3. I hoped that a Little Leaguer could strike out A-Rod.
Mildred is a nice bookkeeper who a few years ago celebrated her 60th birthday. Unfortunately, she almost didn't make it to 61. At the time, she was put in charge of her company's accounting software upgrade. They might as well have made her manager of the New York Yankees. Nice lady, but wrong skill set.
Yet the owner of the company insisted. I knew she was ill-suited for the job, but I didn't argue further. I kept my mouth shut. I just wanted to sell them the software. As expected, putting Mildred in charge was not a good choice. The project went badly. And here's the thing: The client wound up spending way more money on our services than planned, just to cover Mildred's inexperience.
By not drawing a line in the sand and insisting on a more qualified employee to work with, I failed that client, too. Want your project to be successful? Make sure you've got the right person on the mound. Having learned my lesson, I'll do my best to warn you if he's not.
4. I'd rarely commit.
I dated my wife for seven years before she finally proposed. It wasn't exactly a proposal. She told me to you-know-what or get off the you-know-what. I used to conduct myself the same way with clients.
They would ask me to commit to a fee, and I'd hem and haw. I'd whine that there are too many variables, too many question marks. At best, I'd give a wide estimate ("Gee, that should take between 50 and 892 hours"). Maybe this was because I had been burned many times before by unexpected complications beyond my control.
I've come to realize that I was doing my clients a big disservice by refusing to commit to a fixed price on projects. How could a client have confidence in me if I didn't have the confidence in me? This nagged at me. Just like my wife. Now I've learned to make commitments. I give firm estimates. I put my skin in the game.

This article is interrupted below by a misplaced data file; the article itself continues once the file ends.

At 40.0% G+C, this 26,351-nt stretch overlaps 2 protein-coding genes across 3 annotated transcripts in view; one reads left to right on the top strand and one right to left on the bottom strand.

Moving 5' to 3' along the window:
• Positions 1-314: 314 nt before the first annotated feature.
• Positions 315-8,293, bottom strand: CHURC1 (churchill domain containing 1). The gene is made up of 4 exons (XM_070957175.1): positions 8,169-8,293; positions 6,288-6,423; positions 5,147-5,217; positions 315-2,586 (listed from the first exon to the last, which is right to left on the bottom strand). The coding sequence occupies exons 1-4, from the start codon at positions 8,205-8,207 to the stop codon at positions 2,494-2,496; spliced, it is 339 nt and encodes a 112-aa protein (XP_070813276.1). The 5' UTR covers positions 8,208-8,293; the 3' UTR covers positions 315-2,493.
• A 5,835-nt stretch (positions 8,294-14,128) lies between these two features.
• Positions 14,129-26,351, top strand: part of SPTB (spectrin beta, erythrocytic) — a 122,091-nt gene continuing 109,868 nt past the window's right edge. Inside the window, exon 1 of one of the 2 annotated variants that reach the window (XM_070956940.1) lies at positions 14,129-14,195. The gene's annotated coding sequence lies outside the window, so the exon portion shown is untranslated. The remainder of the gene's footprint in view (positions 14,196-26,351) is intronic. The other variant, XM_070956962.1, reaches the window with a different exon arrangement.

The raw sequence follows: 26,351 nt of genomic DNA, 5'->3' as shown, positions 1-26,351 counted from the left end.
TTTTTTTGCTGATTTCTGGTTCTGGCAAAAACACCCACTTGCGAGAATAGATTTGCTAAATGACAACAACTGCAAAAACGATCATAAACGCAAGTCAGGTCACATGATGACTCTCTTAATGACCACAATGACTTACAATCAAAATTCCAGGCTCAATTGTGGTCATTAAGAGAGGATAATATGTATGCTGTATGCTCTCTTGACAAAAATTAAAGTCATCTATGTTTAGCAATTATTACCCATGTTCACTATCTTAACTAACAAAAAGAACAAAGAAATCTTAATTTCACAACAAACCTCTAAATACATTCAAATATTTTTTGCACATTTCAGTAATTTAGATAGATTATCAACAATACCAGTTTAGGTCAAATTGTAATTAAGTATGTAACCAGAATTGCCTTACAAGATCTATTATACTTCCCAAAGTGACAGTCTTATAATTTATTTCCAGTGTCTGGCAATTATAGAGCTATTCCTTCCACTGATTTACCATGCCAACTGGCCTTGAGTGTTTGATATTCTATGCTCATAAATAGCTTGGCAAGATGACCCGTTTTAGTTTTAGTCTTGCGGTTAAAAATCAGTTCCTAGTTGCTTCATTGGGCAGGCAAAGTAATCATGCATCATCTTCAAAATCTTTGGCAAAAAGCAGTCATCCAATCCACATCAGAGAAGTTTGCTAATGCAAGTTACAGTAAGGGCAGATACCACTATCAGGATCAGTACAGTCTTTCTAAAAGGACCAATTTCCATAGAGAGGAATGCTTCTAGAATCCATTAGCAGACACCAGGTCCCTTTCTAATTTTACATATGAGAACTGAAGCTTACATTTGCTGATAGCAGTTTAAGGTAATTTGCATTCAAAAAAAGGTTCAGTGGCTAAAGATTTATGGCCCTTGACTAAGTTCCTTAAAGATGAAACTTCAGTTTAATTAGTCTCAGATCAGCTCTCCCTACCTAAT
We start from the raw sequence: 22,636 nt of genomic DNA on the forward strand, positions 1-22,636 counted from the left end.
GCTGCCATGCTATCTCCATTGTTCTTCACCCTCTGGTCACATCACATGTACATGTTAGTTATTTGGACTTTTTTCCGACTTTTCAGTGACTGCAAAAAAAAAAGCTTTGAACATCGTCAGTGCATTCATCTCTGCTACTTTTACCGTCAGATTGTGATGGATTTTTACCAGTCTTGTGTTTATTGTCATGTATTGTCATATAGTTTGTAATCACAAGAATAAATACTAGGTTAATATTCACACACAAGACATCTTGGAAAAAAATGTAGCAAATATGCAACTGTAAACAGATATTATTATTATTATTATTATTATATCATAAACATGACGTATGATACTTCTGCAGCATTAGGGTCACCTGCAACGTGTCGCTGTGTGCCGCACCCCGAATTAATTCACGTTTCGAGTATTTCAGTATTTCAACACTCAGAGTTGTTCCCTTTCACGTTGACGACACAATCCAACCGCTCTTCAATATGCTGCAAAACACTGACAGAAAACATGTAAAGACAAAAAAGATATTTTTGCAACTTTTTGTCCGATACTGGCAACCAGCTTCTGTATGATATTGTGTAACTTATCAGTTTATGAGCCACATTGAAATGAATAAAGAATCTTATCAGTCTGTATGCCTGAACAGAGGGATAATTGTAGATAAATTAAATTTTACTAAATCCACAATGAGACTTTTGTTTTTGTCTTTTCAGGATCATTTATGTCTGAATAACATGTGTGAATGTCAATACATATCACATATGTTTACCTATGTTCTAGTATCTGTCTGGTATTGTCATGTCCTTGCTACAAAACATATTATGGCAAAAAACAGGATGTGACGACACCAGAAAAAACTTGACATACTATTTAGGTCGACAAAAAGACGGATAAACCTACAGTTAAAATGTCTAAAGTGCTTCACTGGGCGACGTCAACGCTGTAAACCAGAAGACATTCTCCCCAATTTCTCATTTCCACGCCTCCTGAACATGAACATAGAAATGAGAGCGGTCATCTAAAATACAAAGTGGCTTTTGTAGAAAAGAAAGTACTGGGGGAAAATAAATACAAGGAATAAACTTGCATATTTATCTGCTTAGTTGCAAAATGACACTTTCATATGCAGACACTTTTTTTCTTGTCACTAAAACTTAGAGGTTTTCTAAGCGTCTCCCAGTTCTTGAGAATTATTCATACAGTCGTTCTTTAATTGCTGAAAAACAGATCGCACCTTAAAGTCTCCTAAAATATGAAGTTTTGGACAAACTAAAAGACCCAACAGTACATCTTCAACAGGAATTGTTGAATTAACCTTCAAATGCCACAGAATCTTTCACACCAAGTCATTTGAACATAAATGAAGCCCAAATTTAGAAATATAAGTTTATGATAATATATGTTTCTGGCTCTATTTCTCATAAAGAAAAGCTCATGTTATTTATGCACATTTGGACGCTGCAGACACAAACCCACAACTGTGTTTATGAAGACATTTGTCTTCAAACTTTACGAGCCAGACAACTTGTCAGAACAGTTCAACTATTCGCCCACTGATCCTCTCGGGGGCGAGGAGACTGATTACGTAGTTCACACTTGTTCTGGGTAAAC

5. I said yes too quickly.
John, a manager at an engineering consulting firm, asked me early in the process of reviewing a CRM application if the software "synchronizes with my BlackBerry contacts." I said, "Of course." He was happy with my response. I was happy that he was happy.
As it turned out, the software did sync this contact info—only not the contact info he was talking about. He had created certain user fields that were very important to him, and they did not transfer over. Needless to say, John was not happy. I, therefore, was not happy.
John's not an expert at CRM software. I was supposed to be the expert. I was supposed to dig deep, ask the tough questions, get the details. In the heat of trying to get the sale, I didn't really dig deep enough. Important stuff was glossed over. I naively assumed too much and brushed aside important questions. And by doing this, I failed John. We no longer work together.
Now when clients ask about features and functionality, I try my best to show, show, show. I've learned that I can't read people's minds. And saying yes all the time can build unrealistic expectations. It all catches up with you in the end.
Are you still, after reading this, interested in buying technology services from a firm like mine? I know I've failed some clients in the past. But I've learned. And at least now you know what questions to ask.